Sunday, April 27

In The Company Of Others

This month's question-to-be-discussed-with-friends was whether it's more comfortable to be in the company of many as opposed to meeting friends one-on-one.

So far the vast majority seems to prefer hanging out with one single other to them being in a group. I found this surprising, especially since I went the other way: I'm most definitely a group person. Of course exceptions did apply and we all could recall situations where a good time was had in either situation: this was more a stating of general preference than anything else and it was good to know that most could all kinda keep a conversation going where ever they happened to be.

But it may be worth discussing the reasons behind these preferences anyway. Personally I sometimes really struggle in a one-to-one situation, especially if there isn't a formal reason for the meeting. It's a problem that also manifests itself in the phone neurosis that I have (as some of you already know, I really don't know how to use a telephone; but more about that in a later post). I would go as far as saying that my exclusive company is a guarantee of long silences, awkward pauses and discussions about the weather.

I'm still not completely sure what my issue is, but I do have a few theories. For a start on a practical level there are literally more inputs and outputs to play with when you're in a larger group; with two people you can cover all opinions and routes of discussion pretty quickly (although that probably says more about my conversational skills than anything else).

A friend also raised the issue of trust, stating that you can go deeper into a personal conversation precisely because there aren't other people you have to worry about. On the other hand I think I respond to groups better precisely because there are more witnesses to what I'm saying. This in turn forces me to be more of a neutral, balanced and so real individual than the times when I'm alone - perhaps it's human nature to adapt and become the person your opposite wants you to be rather than yourself.

Of course it could just be my being a desperate attention-seeker always striving for a receptive audience. On the other hand a real attention-seeker would crave the focus that an individual conversation brings - but for others such a focus can be terrifying: you're less likely to make a fool of yourself in a group I reckon.

Regardless of their actual preference, everyone mostly agreed that its important to be able to talk to someone alone. You can't always guarantee that you'll be in a group after all (and it's probably more likely that you won't be), and for me it's quite disappointing when I find I can't talk to someone in private, even if I've known them for up to a decade. I've also come away from meeting people for the first time alone (be it in a potential rishta situation or something else) certain that I would have made a much better impression if they had met me in a group.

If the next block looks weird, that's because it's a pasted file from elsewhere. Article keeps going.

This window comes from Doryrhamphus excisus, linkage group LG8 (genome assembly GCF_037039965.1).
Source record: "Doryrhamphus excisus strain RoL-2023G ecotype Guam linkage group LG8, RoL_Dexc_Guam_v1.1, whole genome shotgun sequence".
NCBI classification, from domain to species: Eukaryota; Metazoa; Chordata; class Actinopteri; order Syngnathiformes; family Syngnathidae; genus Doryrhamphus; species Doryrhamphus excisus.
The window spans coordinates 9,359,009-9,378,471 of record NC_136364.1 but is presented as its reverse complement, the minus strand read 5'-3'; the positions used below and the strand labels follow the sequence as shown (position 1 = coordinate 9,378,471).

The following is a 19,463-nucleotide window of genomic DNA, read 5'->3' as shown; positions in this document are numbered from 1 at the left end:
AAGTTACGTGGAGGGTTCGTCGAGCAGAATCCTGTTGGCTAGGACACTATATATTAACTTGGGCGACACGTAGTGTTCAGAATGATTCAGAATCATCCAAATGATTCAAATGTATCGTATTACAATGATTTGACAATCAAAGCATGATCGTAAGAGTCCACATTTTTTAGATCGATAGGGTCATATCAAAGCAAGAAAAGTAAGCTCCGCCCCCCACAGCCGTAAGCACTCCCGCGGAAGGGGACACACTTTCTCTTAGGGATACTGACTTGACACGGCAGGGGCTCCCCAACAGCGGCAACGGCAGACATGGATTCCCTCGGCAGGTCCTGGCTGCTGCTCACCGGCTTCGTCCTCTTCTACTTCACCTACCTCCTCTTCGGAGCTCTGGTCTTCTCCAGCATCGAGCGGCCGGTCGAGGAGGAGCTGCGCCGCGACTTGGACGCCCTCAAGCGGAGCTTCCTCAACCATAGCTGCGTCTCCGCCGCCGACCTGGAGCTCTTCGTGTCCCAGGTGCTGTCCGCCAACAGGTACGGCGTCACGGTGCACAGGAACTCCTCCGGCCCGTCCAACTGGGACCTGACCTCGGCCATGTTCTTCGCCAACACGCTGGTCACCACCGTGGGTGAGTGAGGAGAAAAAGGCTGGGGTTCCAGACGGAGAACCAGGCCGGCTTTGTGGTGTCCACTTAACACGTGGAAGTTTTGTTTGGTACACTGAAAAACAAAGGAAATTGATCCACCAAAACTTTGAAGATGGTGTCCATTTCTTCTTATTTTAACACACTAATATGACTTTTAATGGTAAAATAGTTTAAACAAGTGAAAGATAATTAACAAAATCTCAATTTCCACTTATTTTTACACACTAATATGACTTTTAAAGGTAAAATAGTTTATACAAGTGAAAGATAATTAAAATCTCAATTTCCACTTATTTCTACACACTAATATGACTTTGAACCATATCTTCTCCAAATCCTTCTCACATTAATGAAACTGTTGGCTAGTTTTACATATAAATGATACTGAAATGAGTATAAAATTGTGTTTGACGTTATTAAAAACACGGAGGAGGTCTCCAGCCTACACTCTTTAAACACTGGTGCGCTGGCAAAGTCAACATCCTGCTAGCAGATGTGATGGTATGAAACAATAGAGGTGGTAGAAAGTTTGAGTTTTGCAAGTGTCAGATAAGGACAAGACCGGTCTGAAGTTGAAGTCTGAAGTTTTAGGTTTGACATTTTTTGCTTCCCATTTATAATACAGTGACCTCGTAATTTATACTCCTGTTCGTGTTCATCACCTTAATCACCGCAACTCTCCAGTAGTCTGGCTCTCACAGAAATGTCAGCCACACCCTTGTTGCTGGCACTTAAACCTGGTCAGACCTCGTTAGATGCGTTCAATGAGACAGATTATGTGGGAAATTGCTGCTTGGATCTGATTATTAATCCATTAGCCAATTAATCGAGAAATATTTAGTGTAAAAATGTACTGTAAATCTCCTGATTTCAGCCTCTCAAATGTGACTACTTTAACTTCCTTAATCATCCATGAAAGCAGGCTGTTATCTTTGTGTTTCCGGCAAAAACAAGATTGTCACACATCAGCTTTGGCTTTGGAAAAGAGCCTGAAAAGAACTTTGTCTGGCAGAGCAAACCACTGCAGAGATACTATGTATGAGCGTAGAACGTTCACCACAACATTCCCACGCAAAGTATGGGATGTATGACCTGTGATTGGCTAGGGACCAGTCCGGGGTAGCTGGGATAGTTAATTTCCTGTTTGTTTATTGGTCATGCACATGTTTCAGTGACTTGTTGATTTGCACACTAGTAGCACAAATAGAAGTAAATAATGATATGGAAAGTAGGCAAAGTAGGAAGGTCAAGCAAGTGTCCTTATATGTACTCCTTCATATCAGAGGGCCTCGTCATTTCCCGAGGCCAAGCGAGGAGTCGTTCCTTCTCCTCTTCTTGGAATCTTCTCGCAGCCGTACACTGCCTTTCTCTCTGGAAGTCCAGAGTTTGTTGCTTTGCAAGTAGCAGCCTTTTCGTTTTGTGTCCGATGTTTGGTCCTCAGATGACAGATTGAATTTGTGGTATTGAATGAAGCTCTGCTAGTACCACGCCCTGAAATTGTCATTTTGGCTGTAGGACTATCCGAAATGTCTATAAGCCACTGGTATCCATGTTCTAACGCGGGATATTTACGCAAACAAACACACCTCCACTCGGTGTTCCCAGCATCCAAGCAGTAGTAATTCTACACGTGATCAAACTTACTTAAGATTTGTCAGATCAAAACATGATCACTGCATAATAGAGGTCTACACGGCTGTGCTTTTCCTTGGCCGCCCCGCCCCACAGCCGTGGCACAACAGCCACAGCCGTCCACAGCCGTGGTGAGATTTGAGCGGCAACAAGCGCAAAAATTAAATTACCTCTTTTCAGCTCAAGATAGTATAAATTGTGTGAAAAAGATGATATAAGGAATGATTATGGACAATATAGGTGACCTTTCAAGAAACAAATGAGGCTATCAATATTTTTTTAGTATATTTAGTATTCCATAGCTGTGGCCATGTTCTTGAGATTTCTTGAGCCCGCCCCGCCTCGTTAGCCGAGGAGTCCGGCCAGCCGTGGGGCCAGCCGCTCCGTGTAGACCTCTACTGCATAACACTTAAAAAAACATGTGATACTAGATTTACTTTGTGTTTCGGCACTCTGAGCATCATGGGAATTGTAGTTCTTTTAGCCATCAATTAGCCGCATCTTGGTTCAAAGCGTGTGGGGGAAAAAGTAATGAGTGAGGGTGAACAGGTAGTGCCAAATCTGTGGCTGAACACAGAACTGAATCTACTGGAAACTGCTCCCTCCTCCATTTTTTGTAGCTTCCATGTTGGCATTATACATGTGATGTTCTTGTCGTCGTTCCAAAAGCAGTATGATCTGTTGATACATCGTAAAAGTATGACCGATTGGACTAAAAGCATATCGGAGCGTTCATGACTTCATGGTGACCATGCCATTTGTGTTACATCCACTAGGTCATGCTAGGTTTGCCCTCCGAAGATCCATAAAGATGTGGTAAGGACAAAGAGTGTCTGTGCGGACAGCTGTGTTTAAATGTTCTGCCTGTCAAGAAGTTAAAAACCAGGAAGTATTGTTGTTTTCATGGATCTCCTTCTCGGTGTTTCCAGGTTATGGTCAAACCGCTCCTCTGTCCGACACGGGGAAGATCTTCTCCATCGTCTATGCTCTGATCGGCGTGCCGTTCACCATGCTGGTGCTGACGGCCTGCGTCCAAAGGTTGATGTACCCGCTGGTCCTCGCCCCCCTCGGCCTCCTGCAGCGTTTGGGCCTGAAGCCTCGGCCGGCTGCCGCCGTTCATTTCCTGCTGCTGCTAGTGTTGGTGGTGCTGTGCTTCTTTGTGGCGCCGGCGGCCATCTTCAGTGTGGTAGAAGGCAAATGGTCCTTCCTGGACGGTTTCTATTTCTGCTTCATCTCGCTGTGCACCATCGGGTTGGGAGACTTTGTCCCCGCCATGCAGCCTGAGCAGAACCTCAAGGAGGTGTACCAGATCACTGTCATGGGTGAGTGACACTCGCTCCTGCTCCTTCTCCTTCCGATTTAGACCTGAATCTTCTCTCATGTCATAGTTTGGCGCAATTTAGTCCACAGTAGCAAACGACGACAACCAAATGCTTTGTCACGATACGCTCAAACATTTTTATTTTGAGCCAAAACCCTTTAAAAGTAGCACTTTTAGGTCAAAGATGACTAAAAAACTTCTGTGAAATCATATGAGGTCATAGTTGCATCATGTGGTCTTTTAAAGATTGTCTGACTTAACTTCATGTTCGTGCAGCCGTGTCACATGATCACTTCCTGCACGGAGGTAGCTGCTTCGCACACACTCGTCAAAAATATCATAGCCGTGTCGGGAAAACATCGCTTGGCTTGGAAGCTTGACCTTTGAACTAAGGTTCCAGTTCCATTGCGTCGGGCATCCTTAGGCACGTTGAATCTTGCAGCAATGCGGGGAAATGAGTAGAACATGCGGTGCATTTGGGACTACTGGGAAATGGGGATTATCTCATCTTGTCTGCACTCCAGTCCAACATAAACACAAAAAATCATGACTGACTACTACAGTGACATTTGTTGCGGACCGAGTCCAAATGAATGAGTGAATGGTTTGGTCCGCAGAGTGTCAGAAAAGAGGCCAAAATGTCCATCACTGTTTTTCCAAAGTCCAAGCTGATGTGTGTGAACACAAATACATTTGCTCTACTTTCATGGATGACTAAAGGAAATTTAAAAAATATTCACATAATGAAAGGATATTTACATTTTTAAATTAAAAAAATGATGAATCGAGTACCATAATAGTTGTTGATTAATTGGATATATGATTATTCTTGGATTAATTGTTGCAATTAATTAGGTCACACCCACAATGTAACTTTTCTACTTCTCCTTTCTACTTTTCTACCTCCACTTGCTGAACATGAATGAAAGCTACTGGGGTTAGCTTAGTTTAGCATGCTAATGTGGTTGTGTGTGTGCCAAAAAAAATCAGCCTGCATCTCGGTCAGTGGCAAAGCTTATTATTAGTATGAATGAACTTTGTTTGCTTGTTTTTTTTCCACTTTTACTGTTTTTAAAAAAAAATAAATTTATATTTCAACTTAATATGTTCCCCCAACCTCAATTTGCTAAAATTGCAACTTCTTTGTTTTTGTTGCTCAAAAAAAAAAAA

But more important than this is that we're obviously expected to talk or hang out with those we are in relationships with. It's not unreasonable either - in fact it's probably a requirement of a healthy partnership; and since it's wholly impractical to bring a group along whenever you want to talk to your other half, your one-on-one skills probably need to be looked at if you find yourself struggling with them. Mine certainly do!

2 comments:

  1. some random bloke22:44

    All very interesting.

    I am a social recluse, have been for a gazziolion, sqauzilion years.

    Unless I know the person well, or am comfortable, I twictch, rub my finger or feel very awkward.

    I don't use phones at all, don't even own a mobile phone. All my communication, when necessary, is done via emails. I come alive when writing, but can't make a good live contact. Sometimes I worry about making a phone conversation or going to the barber to have my hair cut, that worries me.

    Though sometimes I suprise myself, I suddenly, in a break of a moment, interact well. It might be because I am in a good mood, or forgetful or less councious of myself. But it's seldom.

    OK, I don't think you are not that bad with people. You seem to excel in groups. Well done.

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  2. Hmmm...interesting q. I can't choose. I can be a social butterfly, but I'm just as comfortable being alone with a person. But there are certain friends-whom I know are just social friends & not close buddies-whom I have a blast with in a group, but can't click with one-on-one.

    The answer is also dependant on mood & environment. With close friends though, I prefer spending more intimate time with them, instead of us always hanging out in a group.

    'On the other hand a real attention-seeker would crave the focus that an individual conversation brings - but for others such a focus can be terrifying: you're less likely to make a fool of yourself in a group I reckon.' This I'd have to disagree with. Attention-seekers always seek a large audience, & it's far easier to make a fool of oneself in a group.

    'you can go deeper into a personal conversation precisely because there aren't other people you have to worry about' this all comes down to the person. yes, there are people i don't like being alone with, because i don't want to be asked personal questions.

    My experience has taught me -from my very first friend made on the first day of pre-school-that the people I click with immediately, be it alone or in a group, are the friends I feel most confortable with.

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